Finding individuality in the technological complexity: Why People do it themselves?

in International Journal of Interdisciplinary Social Sciences, Journal article

Abstract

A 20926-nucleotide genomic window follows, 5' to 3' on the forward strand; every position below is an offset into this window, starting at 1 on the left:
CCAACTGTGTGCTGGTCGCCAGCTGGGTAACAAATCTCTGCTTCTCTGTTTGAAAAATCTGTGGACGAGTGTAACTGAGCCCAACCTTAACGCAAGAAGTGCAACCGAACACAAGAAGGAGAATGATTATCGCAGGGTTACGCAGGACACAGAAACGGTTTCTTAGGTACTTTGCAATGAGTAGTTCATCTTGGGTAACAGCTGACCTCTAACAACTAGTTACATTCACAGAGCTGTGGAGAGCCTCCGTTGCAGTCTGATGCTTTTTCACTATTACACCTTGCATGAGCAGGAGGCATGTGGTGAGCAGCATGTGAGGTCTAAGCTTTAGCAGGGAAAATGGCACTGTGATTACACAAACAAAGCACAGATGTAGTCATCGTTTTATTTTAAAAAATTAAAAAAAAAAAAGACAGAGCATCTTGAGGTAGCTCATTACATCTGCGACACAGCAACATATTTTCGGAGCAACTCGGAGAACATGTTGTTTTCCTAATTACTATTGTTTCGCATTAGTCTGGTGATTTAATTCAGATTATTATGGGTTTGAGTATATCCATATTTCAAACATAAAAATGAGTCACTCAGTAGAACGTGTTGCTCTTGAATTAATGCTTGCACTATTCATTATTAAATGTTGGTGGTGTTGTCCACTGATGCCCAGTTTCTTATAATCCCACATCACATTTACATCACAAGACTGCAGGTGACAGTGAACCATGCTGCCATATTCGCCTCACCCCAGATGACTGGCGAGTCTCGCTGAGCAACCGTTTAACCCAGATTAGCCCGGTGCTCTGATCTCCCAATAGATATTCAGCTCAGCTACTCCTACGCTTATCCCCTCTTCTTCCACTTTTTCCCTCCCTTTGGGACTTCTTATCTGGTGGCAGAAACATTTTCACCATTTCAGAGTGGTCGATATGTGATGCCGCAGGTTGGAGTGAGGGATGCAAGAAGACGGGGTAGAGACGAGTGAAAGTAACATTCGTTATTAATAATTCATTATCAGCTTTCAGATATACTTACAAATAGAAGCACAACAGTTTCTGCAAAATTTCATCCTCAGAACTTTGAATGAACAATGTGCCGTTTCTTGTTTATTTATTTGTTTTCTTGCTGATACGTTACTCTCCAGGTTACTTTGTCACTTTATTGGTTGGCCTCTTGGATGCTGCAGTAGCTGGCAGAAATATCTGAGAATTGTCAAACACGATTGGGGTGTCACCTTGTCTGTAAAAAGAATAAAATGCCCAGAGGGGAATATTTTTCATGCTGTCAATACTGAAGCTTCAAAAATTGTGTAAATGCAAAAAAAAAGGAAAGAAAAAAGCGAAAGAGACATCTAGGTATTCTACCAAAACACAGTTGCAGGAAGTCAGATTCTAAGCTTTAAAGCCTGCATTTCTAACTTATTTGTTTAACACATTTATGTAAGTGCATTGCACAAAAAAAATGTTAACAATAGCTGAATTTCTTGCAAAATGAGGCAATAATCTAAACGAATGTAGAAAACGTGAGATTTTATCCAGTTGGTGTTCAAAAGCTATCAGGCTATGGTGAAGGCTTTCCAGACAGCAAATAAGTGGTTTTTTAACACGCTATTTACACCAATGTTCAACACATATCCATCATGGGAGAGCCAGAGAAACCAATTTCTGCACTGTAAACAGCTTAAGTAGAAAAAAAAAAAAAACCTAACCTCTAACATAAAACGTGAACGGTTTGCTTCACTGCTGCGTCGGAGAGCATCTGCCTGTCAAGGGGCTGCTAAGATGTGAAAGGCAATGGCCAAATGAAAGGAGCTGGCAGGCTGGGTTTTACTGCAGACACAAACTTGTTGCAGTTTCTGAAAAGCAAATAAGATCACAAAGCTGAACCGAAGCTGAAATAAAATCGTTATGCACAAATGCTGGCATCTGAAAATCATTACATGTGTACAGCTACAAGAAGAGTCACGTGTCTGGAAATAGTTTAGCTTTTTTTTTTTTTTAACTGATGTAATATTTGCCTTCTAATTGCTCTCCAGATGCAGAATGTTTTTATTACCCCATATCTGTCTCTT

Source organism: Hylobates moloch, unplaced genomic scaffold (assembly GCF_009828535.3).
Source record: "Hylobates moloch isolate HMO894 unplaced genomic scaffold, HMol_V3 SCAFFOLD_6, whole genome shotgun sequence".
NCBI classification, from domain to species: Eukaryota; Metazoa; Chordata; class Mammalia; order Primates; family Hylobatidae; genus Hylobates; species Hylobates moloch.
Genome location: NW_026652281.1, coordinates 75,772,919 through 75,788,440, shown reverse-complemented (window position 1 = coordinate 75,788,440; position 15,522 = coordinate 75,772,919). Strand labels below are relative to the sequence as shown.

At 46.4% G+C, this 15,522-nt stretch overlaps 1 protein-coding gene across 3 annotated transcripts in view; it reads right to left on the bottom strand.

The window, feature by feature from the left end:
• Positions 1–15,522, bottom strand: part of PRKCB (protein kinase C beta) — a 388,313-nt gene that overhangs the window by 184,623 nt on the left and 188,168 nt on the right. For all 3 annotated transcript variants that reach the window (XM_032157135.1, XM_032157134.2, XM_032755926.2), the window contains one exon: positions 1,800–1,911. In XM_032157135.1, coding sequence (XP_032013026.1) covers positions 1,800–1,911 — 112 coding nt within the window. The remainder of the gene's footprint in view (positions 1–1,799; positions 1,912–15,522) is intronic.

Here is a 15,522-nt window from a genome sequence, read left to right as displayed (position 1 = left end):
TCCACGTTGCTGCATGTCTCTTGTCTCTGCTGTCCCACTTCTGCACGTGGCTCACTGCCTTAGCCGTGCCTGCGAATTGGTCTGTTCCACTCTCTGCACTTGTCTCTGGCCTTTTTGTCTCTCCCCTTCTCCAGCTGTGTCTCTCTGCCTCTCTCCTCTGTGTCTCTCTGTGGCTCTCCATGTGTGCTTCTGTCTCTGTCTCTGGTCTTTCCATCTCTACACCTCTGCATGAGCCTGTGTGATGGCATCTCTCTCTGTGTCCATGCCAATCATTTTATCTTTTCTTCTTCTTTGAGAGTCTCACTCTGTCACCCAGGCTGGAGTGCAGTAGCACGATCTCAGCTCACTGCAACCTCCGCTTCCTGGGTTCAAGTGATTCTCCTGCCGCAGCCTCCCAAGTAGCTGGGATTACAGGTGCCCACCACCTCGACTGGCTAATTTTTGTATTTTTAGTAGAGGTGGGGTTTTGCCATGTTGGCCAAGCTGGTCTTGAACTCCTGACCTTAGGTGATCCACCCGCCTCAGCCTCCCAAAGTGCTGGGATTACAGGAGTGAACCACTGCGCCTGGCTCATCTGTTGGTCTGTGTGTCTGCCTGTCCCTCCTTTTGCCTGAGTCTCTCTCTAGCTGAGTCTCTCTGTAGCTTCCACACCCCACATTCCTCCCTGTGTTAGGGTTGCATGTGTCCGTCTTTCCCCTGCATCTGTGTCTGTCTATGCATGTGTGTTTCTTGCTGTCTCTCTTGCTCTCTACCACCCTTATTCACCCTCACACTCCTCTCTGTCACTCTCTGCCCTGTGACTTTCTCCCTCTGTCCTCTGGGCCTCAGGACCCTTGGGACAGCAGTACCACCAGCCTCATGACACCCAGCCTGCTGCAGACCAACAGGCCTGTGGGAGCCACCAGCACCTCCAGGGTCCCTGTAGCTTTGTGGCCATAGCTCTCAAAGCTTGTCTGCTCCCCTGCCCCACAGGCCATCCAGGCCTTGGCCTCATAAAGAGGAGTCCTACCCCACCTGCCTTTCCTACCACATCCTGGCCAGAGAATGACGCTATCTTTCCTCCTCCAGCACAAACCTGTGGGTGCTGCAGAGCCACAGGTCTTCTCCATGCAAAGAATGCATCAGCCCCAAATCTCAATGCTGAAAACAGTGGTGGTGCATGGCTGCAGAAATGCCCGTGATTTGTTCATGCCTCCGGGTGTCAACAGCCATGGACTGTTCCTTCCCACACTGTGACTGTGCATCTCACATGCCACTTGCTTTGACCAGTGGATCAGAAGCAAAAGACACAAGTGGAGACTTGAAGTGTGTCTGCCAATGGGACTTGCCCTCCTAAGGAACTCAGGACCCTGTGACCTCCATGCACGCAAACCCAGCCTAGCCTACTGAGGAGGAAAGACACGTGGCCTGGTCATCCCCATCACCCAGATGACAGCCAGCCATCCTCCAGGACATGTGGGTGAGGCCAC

Today, the technological complexity is often overloading and frustrating the individual user. At the same time, technology motivates users to explore new ways to handle this complexity. Users modify and customize the various attributes of a product (e.g. the user interface) within the limits foreseen by the manufacturers. But, in some cases, also unexpected modifications are made. People express their individuality in the technology they use in order to experience a more personal interaction with a product. The user's role is no longer restricted to be a passive consumer, but they turn into active users and innovators by doing modifications of technology themselves. In social science, different approaches already explored the role of the user in the process of adaptation and domestication of new technologies. The social construction of technology (SCOT) approach, for instance, conceives the users as social group playing an important part in the construction of technology. This paper extends the social science perspectives, focusing on design approaches (e.g. participatory design), which increasingly engage and actively involve people into the design process of new interactive systems. The main purpose of this paper is to investigate user driven modifications emphasising why and how user modify interactive systems, especially in the home context. The theoretical framework reflects a broad interdisciplinary view on the ongoing "bottom up" movements in the new media landscape, where traditional barriers between mainstream and homemade media are dissolving. These movements are mainly favoured by the Internet as a main place for sharing and exchanging ideas and cooperatively innovate. Practical and empirical insights are gained through the analysis of two case examples for user driven modifications and the investigation of the user motivation and motives in the home context. © Common Ground, Marianna Obrist, All Rights Reserved.